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I would like to multi-thread an application, however one library i'm using is not multi-thread capable (i don't know what's the right word ? synchronized ?).

What are my options ?

As far as i know there's nothing in between threads and processes (Runtime.exec) in java (no abstraction in the jvm to have something like an isolated "java process").

How would you deal with that ?

EDIT

Thanks for all the answer, once again, one level of indirection does the trick.

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2  
The word you are looking for is "thread-safe". –  Stephen C Mar 23 '10 at 13:38
    
@Stephen C: thanks. I wasn't able to rememer it. –  LB40 Mar 23 '10 at 13:54

5 Answers 5

up vote 11 down vote accepted

You can ensure that the library in question is used only from a single thread at a time. If it contains instantiatable classes, one possibility is to hold these in thread local storage.

Or you can build a thread-safe wrapper around it.

These approaches could also be combined, e.g. you can wrap the library in a class (it would be a Facade in this case), which is not thread safe in itself, but whose instances you access from a single thread at a time.

Update: as @Wim pointed out, if the library manages global state, you must have a thread safe wrapper to ensure that changes are made visible between threads.

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The first really implies the second. You need memory barriers to ensure cache coherency (each thread should have the same view on any global state in the library) –  Wim Coenen Mar 23 '10 at 13:43
    
@Wim Very good point, thanks. –  Péter Török Mar 23 '10 at 13:51

I would create a Facade and not use the library directly. The Facade should then synchronize the connection/calls to the library.

Something like:

External Call    External Call    External Call
      |               |                |
      ----------------------------------             
                    Wrapper
                      |
                   Library

Update:

A Facade could be the wrong design pattern, because it is used to hide functionality. Wrapper should used as Design Pattern

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3  
Facade is a design pattern for a slightly different problem - it should rather be a wrapper or Adapter. –  Péter Török Mar 23 '10 at 13:30
    
A Facade should hide functionality and in this case other classes. May be you are right, it could also be a Wrapper. –  Markus Lausberg Mar 23 '10 at 13:33

Alot depends on the size of the library and what you are using it for. The first thing to do is evaluate where you may actually have concurrency issues. Just be cause you are using the library in more than one thread does not mean it can't be used in multiple threads. Look for items in the API that specifically say "this is not thread safe" and if you will be using that part of the API you will need to synchronize it yourself. The simplest solution is to create a wrapper class that synchronizes all of the methods. For an example look at the source from the collection utilities (such as Collections.synchronizedList, ect.).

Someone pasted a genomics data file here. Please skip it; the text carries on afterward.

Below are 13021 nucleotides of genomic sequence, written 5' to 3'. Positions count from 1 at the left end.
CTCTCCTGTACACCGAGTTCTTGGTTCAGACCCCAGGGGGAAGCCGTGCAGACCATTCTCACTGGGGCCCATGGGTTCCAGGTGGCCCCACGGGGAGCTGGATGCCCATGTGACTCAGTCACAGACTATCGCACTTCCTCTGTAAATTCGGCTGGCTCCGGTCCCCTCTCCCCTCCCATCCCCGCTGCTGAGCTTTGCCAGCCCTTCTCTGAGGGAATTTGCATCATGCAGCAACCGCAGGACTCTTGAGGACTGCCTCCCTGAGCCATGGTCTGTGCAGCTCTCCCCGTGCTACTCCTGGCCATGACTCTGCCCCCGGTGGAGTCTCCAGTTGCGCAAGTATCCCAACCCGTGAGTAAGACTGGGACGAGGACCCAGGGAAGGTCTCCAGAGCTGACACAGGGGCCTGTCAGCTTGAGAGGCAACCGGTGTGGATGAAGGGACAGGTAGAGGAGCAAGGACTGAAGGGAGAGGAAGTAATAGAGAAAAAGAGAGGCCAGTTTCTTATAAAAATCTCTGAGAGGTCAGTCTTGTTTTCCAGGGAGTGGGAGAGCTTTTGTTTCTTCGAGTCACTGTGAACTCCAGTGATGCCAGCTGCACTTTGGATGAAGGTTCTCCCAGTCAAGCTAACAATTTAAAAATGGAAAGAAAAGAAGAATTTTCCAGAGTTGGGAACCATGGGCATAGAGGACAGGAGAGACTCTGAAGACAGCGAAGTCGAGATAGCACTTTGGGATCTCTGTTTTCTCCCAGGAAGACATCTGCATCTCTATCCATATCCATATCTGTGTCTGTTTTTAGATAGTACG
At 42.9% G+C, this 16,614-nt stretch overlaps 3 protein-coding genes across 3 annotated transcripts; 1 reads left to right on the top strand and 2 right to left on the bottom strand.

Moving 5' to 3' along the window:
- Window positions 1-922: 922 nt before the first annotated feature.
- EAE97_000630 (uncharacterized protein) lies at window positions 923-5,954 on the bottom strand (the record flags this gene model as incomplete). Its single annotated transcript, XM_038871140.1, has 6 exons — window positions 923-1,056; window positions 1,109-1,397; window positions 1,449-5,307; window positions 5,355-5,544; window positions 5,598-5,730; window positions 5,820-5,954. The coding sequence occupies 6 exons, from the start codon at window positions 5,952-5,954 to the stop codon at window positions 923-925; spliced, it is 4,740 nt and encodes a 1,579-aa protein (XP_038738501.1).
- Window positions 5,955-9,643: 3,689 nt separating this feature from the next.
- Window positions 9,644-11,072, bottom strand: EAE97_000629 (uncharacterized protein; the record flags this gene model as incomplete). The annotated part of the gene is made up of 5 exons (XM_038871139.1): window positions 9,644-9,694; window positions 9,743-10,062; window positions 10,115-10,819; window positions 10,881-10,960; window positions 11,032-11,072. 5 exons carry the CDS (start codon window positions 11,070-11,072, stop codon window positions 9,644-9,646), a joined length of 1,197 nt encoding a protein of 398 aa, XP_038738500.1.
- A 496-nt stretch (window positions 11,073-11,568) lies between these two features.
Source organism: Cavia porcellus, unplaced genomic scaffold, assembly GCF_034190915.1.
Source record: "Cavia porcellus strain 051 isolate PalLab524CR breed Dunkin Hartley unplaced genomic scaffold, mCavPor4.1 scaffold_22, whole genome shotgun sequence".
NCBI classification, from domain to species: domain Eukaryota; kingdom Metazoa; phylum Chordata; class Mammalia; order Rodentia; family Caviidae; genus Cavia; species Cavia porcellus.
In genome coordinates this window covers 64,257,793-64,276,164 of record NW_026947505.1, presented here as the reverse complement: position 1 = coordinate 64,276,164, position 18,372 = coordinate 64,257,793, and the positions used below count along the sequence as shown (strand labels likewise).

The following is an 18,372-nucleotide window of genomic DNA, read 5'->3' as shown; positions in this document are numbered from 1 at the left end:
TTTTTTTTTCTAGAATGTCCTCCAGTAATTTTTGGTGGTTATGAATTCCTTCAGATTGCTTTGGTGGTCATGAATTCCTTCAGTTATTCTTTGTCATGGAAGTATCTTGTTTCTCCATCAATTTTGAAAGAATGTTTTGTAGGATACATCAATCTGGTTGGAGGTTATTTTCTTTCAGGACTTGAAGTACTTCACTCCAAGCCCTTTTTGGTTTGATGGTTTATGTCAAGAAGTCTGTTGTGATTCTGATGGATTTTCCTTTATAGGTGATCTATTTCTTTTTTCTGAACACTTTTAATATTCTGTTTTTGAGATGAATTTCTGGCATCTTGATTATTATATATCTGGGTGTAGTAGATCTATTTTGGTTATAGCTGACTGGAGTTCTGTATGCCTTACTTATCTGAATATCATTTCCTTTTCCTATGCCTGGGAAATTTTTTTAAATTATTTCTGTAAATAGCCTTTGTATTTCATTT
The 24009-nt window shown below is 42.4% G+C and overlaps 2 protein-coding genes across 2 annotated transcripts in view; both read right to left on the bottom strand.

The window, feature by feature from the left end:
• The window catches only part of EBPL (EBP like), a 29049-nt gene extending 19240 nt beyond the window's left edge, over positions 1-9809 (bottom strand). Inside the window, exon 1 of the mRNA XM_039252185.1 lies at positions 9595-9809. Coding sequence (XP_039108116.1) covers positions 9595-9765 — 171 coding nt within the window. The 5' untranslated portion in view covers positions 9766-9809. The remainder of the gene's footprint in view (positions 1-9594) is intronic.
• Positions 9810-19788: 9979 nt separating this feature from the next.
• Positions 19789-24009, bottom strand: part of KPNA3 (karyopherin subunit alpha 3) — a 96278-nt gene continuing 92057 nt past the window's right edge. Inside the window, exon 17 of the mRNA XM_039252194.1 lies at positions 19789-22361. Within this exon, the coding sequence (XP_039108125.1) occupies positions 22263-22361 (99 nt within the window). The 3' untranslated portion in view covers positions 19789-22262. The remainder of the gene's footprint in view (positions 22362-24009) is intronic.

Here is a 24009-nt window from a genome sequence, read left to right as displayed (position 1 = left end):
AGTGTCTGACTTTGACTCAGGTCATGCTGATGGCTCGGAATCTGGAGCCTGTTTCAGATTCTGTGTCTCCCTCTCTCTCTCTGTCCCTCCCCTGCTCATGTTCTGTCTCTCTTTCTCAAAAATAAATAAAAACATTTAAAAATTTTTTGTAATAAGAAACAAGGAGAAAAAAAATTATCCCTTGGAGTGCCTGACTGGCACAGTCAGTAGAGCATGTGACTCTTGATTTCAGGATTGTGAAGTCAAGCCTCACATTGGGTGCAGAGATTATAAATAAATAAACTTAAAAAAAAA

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Note though that libraries not designed with thread safety in mind rarely state explicitly "this is not thread safe" in their API doc :-( –  Péter Török Mar 23 '10 at 13:48

I'd write a thin wrapper, where all relevant methods are synchronized, and which I'd then use everywhere in my code, instead of using the library's classes and methods directly. I'd evaluate first, for which parts of the library this is actually necessary.

Sometimes an alternative can be, to use separate instances of the library's objects for each thread. But in that case, the instances can't be shared among threads.

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As an alternative to synchronized methods, you can make use of Locks (e.g. ReentrantReadWriteLock) to reduce bottlenecks, provided you know about the librarie's behaviour and can decide when to use ReadLock and WriteLock. –  Sylar Mar 23 '10 at 13:39
1  
@Sebastian: Can be done, if you know enough about the library. Maybe it should be noted, that if this leads to multiple lock objects, then obviously you'll also have to make sure to avoid deadlocks. –  Chris Lercher Mar 23 '10 at 13:46

Look how similar problem is solved in Collections API. All collections are not thread safe by default.

But when you need a thread-safe collection you just get it with

Collections.synchronizedCollection(unsafeCollection)

The implementation is hidden from user and it's not a part of the API. You can go the same way.

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